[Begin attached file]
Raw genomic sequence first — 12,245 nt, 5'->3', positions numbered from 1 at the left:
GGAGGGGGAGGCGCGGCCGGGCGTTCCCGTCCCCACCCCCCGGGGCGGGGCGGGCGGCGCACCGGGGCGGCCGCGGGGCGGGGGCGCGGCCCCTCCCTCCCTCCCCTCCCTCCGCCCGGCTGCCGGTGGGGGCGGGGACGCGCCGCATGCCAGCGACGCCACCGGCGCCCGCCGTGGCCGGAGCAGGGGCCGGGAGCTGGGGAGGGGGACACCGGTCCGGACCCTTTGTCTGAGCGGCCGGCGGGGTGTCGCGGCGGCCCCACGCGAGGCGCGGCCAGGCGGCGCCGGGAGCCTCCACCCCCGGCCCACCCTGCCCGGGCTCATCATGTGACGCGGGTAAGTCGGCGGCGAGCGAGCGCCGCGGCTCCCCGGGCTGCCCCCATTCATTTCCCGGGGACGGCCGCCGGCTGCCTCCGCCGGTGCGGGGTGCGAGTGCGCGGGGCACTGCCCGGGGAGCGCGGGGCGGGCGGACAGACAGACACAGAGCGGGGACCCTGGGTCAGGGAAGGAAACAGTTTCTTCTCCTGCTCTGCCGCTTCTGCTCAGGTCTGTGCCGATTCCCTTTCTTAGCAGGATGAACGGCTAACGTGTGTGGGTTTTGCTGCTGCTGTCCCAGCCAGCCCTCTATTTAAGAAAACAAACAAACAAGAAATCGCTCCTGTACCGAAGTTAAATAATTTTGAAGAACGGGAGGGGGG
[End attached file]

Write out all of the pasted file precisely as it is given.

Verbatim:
Raw genomic sequence first — 12,245 nt, 5'->3', positions numbered from 1 at the left:
GGAGGGGGAGGCGCGGCCGGGCGTTCCCGTCCCCACCCCCCGGGGCGGGGCGGGCGGCGCACCGGGGCGGCCGCGGGGCGGGGGCGCGGCCCCTCCCTCCCTCCCCTCCCTCCGCCCGGCTGCCGGTGGGGGCGGGGACGCGCCGCATGCCAGCGACGCCACCGGCGCCCGCCGTGGCCGGAGCAGGGGCCGGGAGCTGGGGAGGGGGACACCGGTCCGGACCCTTTGTCTGAGCGGCCGGCGGGGTGTCGCGGCGGCCCCACGCGAGGCGCGGCCAGGCGGCGCCGGGAGCCTCCACCCCCGGCCCACCCTGCCCGGGCTCATCATGTGACGCGGGTAAGTCGGCGGCGAGCGAGCGCCGCGGCTCCCCGGGCTGCCCCCATTCATTTCCCGGGGACGGCCGCCGGCTGCCTCCGCCGGTGCGGGGTGCGAGTGCGCGGGGCACTGCCCGGGGAGCGCGGGGCGGGCGGACAGACAGACACAGAGCGGGGACCCTGGGTCAGGGAAGGAAACAGTTTCTTCTCCTGCTCTGCCGCTTCTGCTCAGGTCTGTGCCGATTCCCTTTCTTAGCAGGATGAACGGCTAACGTGTGTGGGTTTTGCTGCTGCTGTCCCAGCCAGCCCTCTATTTAAGAAAACAAACAAACAAGAAATCGCTCCTGTACCGAAGTTAAATAATTTTGAAGAACGGGAGGGGGG